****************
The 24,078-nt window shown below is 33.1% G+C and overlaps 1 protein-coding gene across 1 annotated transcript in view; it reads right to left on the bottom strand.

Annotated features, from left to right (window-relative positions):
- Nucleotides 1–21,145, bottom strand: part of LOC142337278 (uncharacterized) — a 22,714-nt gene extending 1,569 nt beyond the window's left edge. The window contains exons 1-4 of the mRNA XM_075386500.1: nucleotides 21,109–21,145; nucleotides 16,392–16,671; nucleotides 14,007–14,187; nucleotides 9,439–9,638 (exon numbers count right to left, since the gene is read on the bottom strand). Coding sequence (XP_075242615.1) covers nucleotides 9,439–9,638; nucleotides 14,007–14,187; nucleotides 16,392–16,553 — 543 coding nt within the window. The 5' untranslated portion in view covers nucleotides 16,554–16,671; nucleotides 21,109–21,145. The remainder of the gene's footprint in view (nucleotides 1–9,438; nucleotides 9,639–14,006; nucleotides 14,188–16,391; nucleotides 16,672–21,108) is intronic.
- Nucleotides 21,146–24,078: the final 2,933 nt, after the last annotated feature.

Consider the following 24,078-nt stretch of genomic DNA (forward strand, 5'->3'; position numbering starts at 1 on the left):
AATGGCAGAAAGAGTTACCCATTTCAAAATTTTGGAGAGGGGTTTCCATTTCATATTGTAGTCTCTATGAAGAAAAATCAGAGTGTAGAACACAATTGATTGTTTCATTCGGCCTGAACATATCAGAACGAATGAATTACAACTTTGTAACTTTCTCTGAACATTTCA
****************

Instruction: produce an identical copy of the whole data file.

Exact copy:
The 24,078-nt window shown below is 33.1% G+C and overlaps 1 protein-coding gene across 1 annotated transcript in view; it reads right to left on the bottom strand.

Annotated features, from left to right (window-relative positions):
- Nucleotides 1–21,145, bottom strand: part of LOC142337278 (uncharacterized) — a 22,714-nt gene extending 1,569 nt beyond the window's left edge. The window contains exons 1-4 of the mRNA XM_075386500.1: nucleotides 21,109–21,145; nucleotides 16,392–16,671; nucleotides 14,007–14,187; nucleotides 9,439–9,638 (exon numbers count right to left, since the gene is read on the bottom strand). Coding sequence (XP_075242615.1) covers nucleotides 9,439–9,638; nucleotides 14,007–14,187; nucleotides 16,392–16,553 — 543 coding nt within the window. The 5' untranslated portion in view covers nucleotides 16,554–16,671; nucleotides 21,109–21,145. The remainder of the gene's footprint in view (nucleotides 1–9,438; nucleotides 9,639–14,006; nucleotides 14,188–16,391; nucleotides 16,672–21,108) is intronic.
- Nucleotides 21,146–24,078: the final 2,933 nt, after the last annotated feature.

Consider the following 24,078-nt stretch of genomic DNA (forward strand, 5'->3'; position numbering starts at 1 on the left):
AATGGCAGAAAGAGTTACCCATTTCAAAATTTTGGAGAGGGGTTTCCATTTCATATTGTAGTCTCTATGAAGAAAAATCAGAGTGTAGAACACAATTGATTGTTTCATTCGGCCTGAACATATCAGAACGAATGAATTACAACTTTGTAACTTTCTCTGAACATTTCA